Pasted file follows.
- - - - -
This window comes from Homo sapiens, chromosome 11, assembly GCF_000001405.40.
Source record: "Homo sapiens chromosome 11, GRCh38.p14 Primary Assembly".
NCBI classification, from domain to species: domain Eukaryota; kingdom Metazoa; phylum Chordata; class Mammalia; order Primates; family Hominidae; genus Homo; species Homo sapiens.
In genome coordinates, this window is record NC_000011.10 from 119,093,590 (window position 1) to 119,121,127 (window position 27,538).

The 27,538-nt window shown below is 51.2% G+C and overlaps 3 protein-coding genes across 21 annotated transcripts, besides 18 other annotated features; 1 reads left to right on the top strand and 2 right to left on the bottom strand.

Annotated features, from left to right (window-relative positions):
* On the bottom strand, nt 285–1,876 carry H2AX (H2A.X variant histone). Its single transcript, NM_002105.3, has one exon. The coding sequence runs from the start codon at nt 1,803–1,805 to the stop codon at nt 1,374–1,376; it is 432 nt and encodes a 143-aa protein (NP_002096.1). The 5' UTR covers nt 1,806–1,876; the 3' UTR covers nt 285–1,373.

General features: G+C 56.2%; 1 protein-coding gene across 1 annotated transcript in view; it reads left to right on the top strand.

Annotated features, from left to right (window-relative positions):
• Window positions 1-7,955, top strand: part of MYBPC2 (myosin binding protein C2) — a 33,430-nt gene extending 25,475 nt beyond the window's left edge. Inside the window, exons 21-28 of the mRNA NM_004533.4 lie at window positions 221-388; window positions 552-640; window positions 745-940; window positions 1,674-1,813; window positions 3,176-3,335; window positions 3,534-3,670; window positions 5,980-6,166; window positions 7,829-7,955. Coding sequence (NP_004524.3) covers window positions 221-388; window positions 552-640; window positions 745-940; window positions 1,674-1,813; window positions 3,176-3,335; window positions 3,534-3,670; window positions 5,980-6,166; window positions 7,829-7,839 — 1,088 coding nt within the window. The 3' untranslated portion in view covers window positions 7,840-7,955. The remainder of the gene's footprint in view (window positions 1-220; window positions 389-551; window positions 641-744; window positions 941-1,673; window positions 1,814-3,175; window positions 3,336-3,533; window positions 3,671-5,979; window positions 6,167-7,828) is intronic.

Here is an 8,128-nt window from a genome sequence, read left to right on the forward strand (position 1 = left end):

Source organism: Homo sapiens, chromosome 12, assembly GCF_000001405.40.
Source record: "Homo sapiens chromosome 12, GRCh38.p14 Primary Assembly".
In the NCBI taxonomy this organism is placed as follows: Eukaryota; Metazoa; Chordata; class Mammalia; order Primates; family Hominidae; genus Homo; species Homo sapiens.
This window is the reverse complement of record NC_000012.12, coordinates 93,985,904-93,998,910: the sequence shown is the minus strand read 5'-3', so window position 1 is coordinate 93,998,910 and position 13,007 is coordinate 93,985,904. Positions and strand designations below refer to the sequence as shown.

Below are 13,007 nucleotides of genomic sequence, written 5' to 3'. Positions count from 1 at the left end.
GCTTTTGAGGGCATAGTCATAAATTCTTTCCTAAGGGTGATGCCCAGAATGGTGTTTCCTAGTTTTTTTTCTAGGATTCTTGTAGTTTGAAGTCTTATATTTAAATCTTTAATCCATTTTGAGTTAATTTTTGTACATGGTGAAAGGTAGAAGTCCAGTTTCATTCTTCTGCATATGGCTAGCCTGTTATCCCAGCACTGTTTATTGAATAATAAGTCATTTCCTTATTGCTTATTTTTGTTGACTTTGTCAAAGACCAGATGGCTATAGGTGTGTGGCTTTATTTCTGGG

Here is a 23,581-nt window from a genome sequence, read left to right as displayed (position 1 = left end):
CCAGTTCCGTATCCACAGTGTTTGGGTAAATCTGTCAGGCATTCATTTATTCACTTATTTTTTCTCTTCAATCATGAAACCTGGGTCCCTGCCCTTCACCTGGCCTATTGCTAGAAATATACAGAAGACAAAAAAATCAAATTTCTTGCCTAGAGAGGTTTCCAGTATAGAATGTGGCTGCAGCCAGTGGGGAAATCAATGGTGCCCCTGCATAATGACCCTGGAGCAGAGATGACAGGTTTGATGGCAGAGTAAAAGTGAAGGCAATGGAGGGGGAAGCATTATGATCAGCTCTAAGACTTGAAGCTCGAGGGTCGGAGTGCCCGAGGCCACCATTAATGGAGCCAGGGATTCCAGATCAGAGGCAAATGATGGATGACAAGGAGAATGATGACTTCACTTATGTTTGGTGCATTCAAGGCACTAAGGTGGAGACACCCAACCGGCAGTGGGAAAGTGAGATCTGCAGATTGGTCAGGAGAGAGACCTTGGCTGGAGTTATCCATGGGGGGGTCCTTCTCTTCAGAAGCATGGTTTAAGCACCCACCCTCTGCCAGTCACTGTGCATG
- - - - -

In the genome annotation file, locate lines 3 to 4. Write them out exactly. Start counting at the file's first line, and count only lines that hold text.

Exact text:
NCBI classification, from domain to species: domain Eukaryota; kingdom Metazoa; phylum Chordata; class Mammalia; order Primates; family Hominidae; genus Homo; species Homo sapiens.
In genome coordinates, this window is record NC_000011.10 from 119,093,590 (window position 1) to 119,121,127 (window position 27,538).